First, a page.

PWR 1RE: The Rhetorics of Meritocracy and Deservedness in an Unequal Society
Congratulations! You’ve been graded, sorted, and ranked. Having just gone through the grueling application process, you are well aware of the criteria used for your admission—your standardized test scores and GPA, the quality of your personal statements, the number and type of extracurriculars you participated in. But what is the history of these criteria? Who chose them, and how do these decision makers convince others that their criteria are legitimate? Due to its promise of ‘unbiased’ social mobility, higher education has become the face of US notions of meritocracy. Indeed, the most recent Supreme Court case prohibiting the use of race in college admissions underscores the ways in which notions of democracy and meritocracy reinforce one another while also pointing to different worldviews about the very meanings and promises of both.
In this course we will examine the rhetorics of meritocracy within and beyond the university. From interviewing for jobs and running for elected office to pitching our writing and even applying for a visa, we believe–or at least want to believe–that our qualifications and hard work will be the primary criteria used to assess us, that these things correspond to deservedness. However, systemic inequalities–less funding in predominantly Black and/or Brown schools, the individual wealth needed to run for office, the lack of women in STEM, or the dearth of Asian Americans in high-ranking corporate positions—point to the limits of meritocracy and to the ways it may largely function more as a myth than as a reality. To that end, we will also consider how narratives and processes of meritocracy relate to, legitimize, and mask inequalities of race, class, gender, and disability. We will also examine questions of deservedness and undeservedness, such as the lack of downward mobility among the wealthy, means-testing in welfare programs, and CEO pay.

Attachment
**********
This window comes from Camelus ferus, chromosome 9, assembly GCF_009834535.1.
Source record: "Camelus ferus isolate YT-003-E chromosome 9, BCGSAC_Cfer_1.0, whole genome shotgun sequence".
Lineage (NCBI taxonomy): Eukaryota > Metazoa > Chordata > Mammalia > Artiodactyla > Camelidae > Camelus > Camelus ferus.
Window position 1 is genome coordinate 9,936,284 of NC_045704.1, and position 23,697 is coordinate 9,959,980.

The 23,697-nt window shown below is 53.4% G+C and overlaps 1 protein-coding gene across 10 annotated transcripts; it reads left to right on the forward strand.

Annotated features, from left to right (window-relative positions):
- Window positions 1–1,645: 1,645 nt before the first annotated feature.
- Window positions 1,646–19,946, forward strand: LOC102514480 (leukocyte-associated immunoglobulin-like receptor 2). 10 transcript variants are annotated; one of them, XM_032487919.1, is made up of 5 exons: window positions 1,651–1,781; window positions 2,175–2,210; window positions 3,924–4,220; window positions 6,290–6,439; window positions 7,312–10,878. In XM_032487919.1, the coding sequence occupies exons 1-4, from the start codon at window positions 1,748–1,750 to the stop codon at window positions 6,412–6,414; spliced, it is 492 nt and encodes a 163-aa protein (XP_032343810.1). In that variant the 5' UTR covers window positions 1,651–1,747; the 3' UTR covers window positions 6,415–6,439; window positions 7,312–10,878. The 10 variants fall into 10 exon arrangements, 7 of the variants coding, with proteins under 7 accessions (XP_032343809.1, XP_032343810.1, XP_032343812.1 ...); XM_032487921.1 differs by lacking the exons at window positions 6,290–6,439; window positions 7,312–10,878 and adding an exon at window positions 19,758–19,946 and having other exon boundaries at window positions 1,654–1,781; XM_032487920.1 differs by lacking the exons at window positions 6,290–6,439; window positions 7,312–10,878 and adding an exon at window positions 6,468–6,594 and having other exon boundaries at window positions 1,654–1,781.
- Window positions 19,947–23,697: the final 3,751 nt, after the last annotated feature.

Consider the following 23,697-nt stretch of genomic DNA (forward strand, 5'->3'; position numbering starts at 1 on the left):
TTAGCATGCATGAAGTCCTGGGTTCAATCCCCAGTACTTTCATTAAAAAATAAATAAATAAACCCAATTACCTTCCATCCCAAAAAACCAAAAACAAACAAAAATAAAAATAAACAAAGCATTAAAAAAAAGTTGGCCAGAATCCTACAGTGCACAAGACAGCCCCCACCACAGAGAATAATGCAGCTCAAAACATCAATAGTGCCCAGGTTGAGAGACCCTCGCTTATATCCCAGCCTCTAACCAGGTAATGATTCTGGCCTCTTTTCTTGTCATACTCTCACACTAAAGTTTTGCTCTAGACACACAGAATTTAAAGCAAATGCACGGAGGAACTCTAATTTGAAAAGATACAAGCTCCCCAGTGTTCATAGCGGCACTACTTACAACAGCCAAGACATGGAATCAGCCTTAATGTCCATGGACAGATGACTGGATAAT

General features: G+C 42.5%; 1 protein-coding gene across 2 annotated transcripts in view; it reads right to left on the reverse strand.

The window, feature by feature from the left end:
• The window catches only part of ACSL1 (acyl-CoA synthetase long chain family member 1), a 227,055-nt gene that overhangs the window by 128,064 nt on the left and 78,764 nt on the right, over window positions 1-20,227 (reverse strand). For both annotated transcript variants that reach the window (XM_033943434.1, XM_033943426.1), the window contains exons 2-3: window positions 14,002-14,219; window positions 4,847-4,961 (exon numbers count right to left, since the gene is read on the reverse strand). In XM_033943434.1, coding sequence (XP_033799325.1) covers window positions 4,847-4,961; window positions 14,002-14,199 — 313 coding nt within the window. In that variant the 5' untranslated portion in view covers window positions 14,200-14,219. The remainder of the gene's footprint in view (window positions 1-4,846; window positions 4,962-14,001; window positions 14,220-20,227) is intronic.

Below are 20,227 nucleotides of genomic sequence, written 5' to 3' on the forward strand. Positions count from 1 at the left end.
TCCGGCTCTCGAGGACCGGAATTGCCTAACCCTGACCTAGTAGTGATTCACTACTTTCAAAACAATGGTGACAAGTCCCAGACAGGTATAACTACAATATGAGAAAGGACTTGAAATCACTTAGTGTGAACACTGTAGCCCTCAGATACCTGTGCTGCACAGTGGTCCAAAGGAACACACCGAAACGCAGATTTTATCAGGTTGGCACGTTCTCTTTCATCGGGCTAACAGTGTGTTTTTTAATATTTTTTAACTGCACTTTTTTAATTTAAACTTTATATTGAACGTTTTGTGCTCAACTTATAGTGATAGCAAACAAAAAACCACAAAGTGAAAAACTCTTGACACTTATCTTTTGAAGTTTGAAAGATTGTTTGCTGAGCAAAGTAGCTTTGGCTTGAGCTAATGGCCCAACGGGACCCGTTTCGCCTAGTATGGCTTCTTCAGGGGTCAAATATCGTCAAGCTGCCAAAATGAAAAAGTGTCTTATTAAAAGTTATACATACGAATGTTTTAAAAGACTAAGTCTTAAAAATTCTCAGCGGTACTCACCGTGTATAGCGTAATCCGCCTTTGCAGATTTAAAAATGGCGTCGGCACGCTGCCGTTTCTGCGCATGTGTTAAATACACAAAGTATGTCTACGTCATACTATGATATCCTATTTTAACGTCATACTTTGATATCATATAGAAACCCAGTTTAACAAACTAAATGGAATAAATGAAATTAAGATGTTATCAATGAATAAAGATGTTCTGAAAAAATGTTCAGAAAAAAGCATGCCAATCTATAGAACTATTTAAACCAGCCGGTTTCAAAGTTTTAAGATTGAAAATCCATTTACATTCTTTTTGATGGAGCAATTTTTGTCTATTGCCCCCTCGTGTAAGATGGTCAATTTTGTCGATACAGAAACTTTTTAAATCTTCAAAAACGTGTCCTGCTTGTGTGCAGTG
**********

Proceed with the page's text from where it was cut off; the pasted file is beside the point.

To explore the rhetoric of meritocracy, we will analyze academic works, speeches, personal essays, and, most importantly, each other’s work. Over the course of the quarter, you will engage in an individual research and writing project investigating meritocracy–or the lack thereof– or other questions of deservedness in an area of your choice. Possible research topics include college-admissions for student athletes, how the federal government awards funding to firms combating climate change, the narratives that support and oppose the moral panic over transgendered athletes, and whether AI reduces or amplifies racial biases in hiring.
(1500-1800 words; 5-6 pages) This assignment asks you to analyze the rhetorical strategies of a text of your choice that makes an argument about merit, meritocracy, and/or what it means to deserve or not some sort of reward (broadly understood).
Texts in Conversation
(1800-2400 words; 6-8 pages) This assignment marks the beginning of your research project. Here, you will research and investigate the larger research question you’d like to explore relating to the topic. You’ll analyze how different sources, voices, and perspectives inform the larger conversation about your topic.
(3600-4500 words; 12-15 pages) Your RBA is the final product of this course where your voice enters into the conversation. Here is where you’ll build on and expand the work you began with the Texts in Conversation assignment by integrating a variety of sources to produce your own complex, provocative argument as it relates to your topic.
photo credit: Mareko Tamaleaa